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There’s little reason to care about couple lost at sea in ‘Adrift’

  • COURTESY STXFILMS

    Shailene Woodley and Sam Claflin star as a couple planning to sail from San Diego to Tahiti in “Adrift.”

So Shailene Woodley wakes up. There is blood on her face and on her clothes, and she is up to her waist in water.

We take in the surroundings. She is inside the cabin of a boat, and she panics, thinking it might be sinking.

She searches for a way back onto the deck, yelling, “Richard! Richard!” … And thus begins “Adrift” — all 100 or so minutes of it.

“ADRIFT”
*
(PG-13, 1:45)

Written by Honolulu’s Kandell brothers and based on a memoir from 1983 — uh-oh, there goes all the suspense, doesn’t it? Dead people don’t write memoirs, do they? — “Adrift” tells the story of Tami Oldman, a young woman who, in 1983, went sailing with her boyfriend, intending to sail from Tahiti to San Diego.

It didn’t go well. They got caught in a Category 5 hurricane; the inexperienced Oldman had to navigate solo using a sextant, hoping to reach Hawaii.

It should come as no surprise that the opening scene of “Adrift” is followed by a flashback. In this case, we go back in time to find out how she got on that boat. The assumption here is that we’re curious. Turns out, Tami is a free spirit. She works for a time, then travels, works for a time, then travels some more. When we meet her, she’s in Tahiti. That’s where Richard meets her, too.

A good rule of thumb about lost at sea movies. The good ones make you worry about the people and wonder if they’ll ever get off that boat. With the bad ones, you also worry — about whether you’ll ever get off that boat. Just tossing that out there.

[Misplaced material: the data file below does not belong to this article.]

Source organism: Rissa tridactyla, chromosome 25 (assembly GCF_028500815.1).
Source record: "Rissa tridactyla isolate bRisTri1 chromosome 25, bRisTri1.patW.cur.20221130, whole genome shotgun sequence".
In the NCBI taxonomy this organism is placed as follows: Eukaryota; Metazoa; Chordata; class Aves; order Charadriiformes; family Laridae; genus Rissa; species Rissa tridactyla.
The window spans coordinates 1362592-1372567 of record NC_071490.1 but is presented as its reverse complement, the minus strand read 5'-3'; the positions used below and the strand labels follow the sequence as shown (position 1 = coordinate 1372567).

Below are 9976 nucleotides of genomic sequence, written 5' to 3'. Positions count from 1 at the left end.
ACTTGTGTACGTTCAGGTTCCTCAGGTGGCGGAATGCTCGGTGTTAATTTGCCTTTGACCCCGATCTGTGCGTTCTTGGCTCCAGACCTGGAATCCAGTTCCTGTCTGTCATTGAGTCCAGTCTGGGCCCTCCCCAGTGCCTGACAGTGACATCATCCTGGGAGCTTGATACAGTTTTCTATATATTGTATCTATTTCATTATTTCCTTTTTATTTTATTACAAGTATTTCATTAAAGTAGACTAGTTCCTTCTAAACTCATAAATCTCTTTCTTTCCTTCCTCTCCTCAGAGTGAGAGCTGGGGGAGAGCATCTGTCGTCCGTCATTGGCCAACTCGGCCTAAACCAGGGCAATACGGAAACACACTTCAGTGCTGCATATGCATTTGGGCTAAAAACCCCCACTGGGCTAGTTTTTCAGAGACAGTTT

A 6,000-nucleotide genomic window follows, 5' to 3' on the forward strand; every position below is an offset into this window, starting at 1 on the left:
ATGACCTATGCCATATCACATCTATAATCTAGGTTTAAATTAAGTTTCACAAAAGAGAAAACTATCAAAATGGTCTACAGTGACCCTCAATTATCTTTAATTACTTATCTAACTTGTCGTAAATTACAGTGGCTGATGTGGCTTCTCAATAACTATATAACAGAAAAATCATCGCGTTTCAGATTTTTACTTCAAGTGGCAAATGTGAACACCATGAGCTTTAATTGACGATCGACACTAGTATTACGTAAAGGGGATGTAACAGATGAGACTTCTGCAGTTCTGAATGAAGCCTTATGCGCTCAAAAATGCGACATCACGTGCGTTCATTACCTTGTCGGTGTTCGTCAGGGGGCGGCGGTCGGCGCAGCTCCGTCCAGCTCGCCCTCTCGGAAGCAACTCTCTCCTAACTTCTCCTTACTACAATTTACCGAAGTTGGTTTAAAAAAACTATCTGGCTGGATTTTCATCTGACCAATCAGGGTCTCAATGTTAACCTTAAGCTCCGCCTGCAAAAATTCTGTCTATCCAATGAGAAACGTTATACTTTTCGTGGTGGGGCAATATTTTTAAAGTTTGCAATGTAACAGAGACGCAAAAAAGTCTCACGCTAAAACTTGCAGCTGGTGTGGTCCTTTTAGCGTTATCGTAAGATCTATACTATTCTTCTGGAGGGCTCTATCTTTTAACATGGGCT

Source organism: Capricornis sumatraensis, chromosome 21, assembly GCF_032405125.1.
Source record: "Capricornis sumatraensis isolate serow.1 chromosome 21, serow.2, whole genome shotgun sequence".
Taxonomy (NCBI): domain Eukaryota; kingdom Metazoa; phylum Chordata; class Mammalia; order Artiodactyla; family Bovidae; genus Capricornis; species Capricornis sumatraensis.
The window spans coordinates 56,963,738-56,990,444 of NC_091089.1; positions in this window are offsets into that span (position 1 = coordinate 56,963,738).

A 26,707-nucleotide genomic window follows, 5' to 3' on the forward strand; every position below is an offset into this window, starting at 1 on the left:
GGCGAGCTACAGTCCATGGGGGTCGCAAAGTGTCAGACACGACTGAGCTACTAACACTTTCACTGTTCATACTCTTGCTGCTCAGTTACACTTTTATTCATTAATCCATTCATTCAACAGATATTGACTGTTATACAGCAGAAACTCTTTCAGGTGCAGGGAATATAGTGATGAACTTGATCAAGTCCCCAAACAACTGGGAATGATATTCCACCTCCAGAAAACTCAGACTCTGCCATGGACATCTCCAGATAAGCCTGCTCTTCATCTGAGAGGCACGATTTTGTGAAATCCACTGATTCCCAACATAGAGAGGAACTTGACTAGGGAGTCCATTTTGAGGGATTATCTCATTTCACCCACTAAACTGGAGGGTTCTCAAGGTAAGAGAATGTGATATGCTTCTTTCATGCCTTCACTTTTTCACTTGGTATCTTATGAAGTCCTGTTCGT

Soon “Adrift” reveals its narrative strategy — the old back and forth. So we get scenes of Tami and the injured Richard (Sam Claflin) on the boat, drifting and worrying. And these scenes are interspersed with other scenes showing Tami and Richard’s courtship. Over a bottle of white wine, they discover a shared passion for sailing and adventure. The screenplay’s goal is to make us care about these people and care about the relationship, so that we can have a more passionate investment in their survival.

One problem. It doesn’t look like all that great a relationship. It’s hard to know if it’s the writing or a bad choice of the actor, but as Richard, Claflin acts like something of a weenie. He simpers around Woodley like he’s afraid she’s going to hit him over the head with a rolled up newspaper. Indeed, the movie’s only real suspense is whether the boating accident or the movie itself will end up being the worst thing that ever happened to Richard.

So that’s what we’re dealing with here. Scenes of the lovers adrift, in which we worry more about our rescue than theirs, and courtship scenes involving people that we might wish well, in the abstract, but really don’t want to be around.

It’s not a good movie for Woodley. During those early scenes, in which she’s screaming and frantic, you may find yourself thinking exactly the wrong things. Things like, “I wonder how many people are on the set.” And “How far is the camera from her?” And “This is borderline funny.” And finally, “I just don’t believe her.” No, there’s no pleasure in saying that. Woodley has been first rate in everything she’s been in, particularly the “Divergent” series. But there’s something about her performance here that feels like the sincere and dutiful dispersal of medicine.

Here’s a thought: Sharks might have livened things up. Two or three? Half a dozen?

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